Arab Summit: King Mohammed VI Makes Case for Arab Unity
King Mohammed VI of Morocco made a strong case for reinforcing joint Arab action and unity in order to better address the multiple challenges facing stability, peace and development in the Arab region.
This came in a speech readout on his behalf by Foreign Minister Salaheddine Mezouar at the Arab Summit on Monday in Mauritania’s capital Nouakchott.
The Moroccan Sovereign deplored in his speech the disarray prevailing in Arab countries at a context internal and external risks of division are looming in the region. In this regard he stressed that “what matters, above all, is to embed in our collective consciousness the firm belief that unity is absolutely necessary if we want to rise to the cultural challenge which consists in building modern states rooted in civic values, the rule of law and commitment to territorial integrity and national sovereignty.”
The King stressed the need for Arab countries to complement and supplement each other and highlighted the role of the spirit of citizenship in averting sectarianism and separatism.
With regards to violent extremism that is plaguing several Arab nations, the Moroccan Monarch deplored that terrorists resort to biased interpretations and false arguments to distort the pristine Islamic faith. To shield the Arab world form such a cross-border phenomenon, King Mohammed VI called for launching a coordinated action in the region.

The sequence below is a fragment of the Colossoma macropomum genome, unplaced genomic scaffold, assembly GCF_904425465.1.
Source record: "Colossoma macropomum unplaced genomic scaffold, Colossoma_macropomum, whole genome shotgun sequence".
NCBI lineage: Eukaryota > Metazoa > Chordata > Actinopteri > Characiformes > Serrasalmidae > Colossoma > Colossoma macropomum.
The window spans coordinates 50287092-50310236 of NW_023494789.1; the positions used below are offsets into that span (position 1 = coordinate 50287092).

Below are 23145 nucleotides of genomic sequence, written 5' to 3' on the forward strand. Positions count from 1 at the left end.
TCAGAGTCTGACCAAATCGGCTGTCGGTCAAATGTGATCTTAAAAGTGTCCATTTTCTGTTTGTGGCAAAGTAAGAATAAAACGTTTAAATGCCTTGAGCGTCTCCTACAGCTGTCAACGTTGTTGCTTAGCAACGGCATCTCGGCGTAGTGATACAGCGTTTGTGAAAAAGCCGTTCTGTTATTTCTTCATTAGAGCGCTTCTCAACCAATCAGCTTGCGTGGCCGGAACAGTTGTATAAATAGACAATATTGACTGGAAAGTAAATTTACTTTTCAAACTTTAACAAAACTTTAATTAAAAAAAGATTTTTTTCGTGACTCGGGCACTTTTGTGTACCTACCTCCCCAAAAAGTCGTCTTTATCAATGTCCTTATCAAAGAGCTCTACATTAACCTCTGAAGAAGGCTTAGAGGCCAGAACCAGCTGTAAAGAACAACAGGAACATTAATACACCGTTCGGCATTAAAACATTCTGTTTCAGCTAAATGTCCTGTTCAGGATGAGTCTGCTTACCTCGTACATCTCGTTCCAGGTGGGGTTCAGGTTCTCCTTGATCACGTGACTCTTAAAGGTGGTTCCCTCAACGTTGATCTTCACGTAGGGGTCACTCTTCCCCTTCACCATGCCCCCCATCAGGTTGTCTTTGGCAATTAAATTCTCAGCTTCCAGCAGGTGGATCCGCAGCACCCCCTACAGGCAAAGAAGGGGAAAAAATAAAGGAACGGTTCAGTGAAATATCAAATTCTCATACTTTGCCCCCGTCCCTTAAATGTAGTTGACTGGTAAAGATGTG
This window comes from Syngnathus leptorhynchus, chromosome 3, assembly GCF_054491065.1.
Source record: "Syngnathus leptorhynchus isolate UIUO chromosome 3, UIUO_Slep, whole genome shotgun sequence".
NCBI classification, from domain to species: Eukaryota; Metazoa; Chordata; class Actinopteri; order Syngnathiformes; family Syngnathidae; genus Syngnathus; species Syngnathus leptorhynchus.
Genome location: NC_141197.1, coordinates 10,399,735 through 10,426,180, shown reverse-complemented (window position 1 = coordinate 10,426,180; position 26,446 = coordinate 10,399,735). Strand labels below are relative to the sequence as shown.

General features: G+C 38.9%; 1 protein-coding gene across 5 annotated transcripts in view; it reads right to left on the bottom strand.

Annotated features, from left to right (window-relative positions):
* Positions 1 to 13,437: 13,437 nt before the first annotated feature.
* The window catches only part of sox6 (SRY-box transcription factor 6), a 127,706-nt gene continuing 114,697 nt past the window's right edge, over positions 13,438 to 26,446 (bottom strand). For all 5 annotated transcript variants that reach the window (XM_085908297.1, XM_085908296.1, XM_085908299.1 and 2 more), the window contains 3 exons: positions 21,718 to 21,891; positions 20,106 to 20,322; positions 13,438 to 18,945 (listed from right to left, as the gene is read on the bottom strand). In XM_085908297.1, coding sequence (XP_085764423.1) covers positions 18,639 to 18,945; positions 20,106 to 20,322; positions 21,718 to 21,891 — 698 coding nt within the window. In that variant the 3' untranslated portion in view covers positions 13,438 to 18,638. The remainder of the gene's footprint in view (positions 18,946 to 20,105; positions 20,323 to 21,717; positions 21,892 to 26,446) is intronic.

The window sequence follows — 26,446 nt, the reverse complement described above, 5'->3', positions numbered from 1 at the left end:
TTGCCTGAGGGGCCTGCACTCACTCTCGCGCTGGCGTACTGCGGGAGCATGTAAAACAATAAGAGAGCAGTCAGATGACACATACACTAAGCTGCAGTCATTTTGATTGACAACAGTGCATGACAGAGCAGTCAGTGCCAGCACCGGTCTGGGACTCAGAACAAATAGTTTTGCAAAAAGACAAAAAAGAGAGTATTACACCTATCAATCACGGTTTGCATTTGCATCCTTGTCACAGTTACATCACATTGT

On the situation in the middle east, the Monarch held Israel accountable for the stalemate in settling the Palestinian issue due to its “refusal to abide by the relevant resolutions of international law as well as to its continuing settlement building policy which, day after day, undermines the two-state solution: an Israeli State and a Palestinian State. The latter should be established on the Palestinian territories occupied in 1967, and should be sovereign and viable.”
In this respect, King Mohammed VI said the 2002 Arab Peace Initiative offers a “basis for achieving security, peace and integrated development in the region.”
The Monarch made it clear that “any attempt to impose the status quo and the fait accompli policy will be useless and will not change the course of history.”
In his quality as Chairman of the Organization of Islamic Cooperation’s Al-Quds Committee, King Mohammed VI stressed the “need to safeguard the city’s Arab and Islamic identity and its legal status as a part of the Palestinian territories occupied in 1967 and as the capital of the independent State of Palestine.”
The King concluded his speech by pointing out to the need for winning “the battle for development” by ensuring capacity-building, combating poverty and vulnerability and overcoming hurdles to economic and commercial cooperation.
He said the Arab world needs to develop innovative thinking and skilled human resources as well as to boost the economies competitiveness through institutional frameworks that can serve as a catalyst for economic and social development.